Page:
China threatens to detain Americans as ‘hostage diplomacy’ tactic

Chinese President Xi Jinping speaks during the opening session of the 19th National Congress of the Communist Party of China at the Great Hall of the People in Beijing on October 18, 2017.
Chinese President Xi Jinping speaks during the opening session of the 19th National Congress of the Communist Party of China at the Great Hall of the People in Beijing on October 18, 2017. | REUTERS/Aly Song

China’s communist officials are pressuring the U.S. Department of Justice to stop prosecuting suspicious Chinese scholars in American courts by threatening to detain Americans in China, according to a report.

“The Chinese officials have issued the warnings to U.S. government representatives repeatedly and through multiple channels, the people said, including through the U.S. Embassy in Beijing,” reported The Wall Street Journal, quoting “people familiar with the matter.”

The warning messages have been “blunt,” the Journal said, adding that China started threatening the U.S. this summer after the arrest of a few Chinese scientists visiting American universities to conduct research on charges of not disclosing to U.S. immigration authorities their active duty statuses with the People’s Liberation Army.

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While not confirming or denying the report, a State Department spokesman, who was not named, was quoted as saying, “We warn U.S. citizens that business disputes, court orders to pay a settlement, or government investigations into both criminal and civil issues may result in an exit ban which will prohibit your departure from China until the issue is resolved.”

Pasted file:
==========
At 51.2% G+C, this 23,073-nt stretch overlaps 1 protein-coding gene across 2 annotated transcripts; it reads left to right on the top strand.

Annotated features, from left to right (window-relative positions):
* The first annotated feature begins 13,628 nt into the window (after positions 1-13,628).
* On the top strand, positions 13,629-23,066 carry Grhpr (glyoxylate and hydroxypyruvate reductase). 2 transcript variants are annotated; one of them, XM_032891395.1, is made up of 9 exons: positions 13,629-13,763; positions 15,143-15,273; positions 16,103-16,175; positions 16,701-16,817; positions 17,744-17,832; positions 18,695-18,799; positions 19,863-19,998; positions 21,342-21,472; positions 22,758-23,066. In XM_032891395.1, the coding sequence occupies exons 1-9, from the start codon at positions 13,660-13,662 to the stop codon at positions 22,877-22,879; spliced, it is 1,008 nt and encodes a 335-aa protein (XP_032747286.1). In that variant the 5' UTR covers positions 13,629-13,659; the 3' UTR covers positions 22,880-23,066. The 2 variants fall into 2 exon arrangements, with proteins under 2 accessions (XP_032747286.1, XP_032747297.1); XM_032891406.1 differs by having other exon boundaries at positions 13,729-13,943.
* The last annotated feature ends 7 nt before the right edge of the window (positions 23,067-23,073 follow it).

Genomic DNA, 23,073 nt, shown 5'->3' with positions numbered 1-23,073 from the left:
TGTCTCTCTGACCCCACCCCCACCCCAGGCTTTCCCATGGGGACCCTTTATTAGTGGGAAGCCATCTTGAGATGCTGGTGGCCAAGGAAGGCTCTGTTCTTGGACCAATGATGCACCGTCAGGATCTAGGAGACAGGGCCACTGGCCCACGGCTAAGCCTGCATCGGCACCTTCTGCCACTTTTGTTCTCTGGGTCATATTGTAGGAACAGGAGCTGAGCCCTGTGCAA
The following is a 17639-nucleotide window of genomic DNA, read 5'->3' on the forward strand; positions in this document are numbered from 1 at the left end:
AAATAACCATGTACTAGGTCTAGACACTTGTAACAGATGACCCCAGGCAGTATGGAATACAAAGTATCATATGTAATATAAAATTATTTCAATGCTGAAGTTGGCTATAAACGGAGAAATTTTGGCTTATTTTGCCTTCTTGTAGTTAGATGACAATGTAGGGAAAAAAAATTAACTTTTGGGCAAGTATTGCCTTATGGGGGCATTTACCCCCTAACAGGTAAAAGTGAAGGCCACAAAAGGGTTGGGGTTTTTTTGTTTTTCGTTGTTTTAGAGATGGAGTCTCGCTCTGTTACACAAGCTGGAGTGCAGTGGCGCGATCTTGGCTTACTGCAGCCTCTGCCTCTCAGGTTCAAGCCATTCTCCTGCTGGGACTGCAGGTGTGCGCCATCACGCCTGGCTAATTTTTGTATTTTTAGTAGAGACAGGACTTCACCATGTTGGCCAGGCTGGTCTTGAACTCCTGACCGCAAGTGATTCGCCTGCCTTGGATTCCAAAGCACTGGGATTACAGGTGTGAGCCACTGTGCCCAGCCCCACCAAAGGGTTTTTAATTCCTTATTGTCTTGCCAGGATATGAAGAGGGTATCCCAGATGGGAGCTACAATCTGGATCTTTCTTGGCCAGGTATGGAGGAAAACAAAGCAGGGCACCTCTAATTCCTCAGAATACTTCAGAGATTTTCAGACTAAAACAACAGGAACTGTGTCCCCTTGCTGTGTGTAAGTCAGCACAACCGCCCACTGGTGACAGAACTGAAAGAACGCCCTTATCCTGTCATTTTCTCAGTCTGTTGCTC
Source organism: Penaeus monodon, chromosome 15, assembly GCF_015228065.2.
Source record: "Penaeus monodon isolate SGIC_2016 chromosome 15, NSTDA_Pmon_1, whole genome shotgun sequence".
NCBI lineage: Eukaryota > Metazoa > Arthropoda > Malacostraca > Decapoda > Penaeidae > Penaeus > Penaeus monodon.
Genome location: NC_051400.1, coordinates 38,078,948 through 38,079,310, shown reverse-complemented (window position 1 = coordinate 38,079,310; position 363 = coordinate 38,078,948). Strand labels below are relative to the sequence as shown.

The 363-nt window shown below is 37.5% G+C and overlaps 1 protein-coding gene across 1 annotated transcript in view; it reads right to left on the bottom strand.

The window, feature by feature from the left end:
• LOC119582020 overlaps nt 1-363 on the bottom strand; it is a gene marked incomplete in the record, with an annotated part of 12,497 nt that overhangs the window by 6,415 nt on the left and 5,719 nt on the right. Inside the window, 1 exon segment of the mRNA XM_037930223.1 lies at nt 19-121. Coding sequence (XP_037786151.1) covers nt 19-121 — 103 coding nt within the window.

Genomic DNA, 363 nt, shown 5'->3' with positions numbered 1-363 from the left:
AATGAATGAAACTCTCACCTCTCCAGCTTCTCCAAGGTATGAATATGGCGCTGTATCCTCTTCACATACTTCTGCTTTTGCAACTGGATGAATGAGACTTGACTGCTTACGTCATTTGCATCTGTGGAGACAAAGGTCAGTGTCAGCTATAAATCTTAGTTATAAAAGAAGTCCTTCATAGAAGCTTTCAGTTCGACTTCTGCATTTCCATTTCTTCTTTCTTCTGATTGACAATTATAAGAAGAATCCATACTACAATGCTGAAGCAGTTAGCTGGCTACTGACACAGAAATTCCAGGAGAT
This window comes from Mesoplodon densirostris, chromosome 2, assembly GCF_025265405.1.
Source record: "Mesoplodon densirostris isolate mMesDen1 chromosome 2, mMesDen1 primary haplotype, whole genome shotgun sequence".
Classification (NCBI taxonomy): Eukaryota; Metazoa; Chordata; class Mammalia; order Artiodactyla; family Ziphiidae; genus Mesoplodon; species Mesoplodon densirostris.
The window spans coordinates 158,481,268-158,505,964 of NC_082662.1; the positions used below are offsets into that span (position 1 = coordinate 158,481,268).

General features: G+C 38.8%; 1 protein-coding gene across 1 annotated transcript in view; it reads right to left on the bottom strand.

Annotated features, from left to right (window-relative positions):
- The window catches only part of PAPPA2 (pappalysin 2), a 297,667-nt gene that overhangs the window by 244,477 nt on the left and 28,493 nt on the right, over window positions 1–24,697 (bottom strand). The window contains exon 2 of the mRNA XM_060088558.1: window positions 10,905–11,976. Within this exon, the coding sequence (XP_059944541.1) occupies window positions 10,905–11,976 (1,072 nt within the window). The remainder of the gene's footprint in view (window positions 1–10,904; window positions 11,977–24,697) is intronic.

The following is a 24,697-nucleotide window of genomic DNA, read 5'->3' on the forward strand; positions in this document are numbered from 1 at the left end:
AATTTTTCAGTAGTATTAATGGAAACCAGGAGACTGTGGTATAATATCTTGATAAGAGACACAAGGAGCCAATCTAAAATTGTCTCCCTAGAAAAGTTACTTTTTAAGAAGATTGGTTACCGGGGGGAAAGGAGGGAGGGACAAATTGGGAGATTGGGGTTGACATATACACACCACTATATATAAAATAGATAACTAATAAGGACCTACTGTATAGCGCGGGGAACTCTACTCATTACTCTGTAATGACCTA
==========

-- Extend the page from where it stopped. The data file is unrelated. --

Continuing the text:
In July, police in Hong Kong issued arrest warrants for six pro-democracy activists living in exile, including in the United States, for violating a controversial China-imposed national security law in the semi-autonomous city.

The six named included U.S. citizen Samuel Chu, former U.K. consulate worker Simon Cheng and activists Nathan Law and Ray Wong Toi-yeung. The charges include taking part in secession efforts and colluding with foreign powers, according to the U.S.-based group China Aid.

The law, which went into effect without a review by Hong Kong Chief Executive Carrie Lam, has four categories of crimes: succession, subversion of state power, local terrorist activities and collaborating with foreign or external foreign forces to endanger national security.

“The law also positions Beijing as over the Hong Kong judicial system in cases deemed related to national security,” China Aid said at the time. “This means that the judges in these cases must be Beijing-approved. Hong Kong residents can now also be taken to China, where they will face a courtroom with allegiance to the government.”

In 1997, China had agreed to a “one country, two systems” arrangement to allow certain freedoms for Hong Kong when it received the city back from British control. The security law undercuts the promised autonomy.

John Demers, head of the Justice Department’s national security division, told the Journal: “We are aware that the Chinese government has, in other instances, detained American, Canadian and other individuals without legal basis to retaliate against lawful prosecutions and to exert pressure on their governments, with a callous disregard of the individuals involved.”

After the passage of the new security law in Hong Kong, President Donald Trump approved sanctions on Chinese officials and banks and also ended Hong Kong’s preferential treatment, saying it will now be “treated the same as mainland China.”

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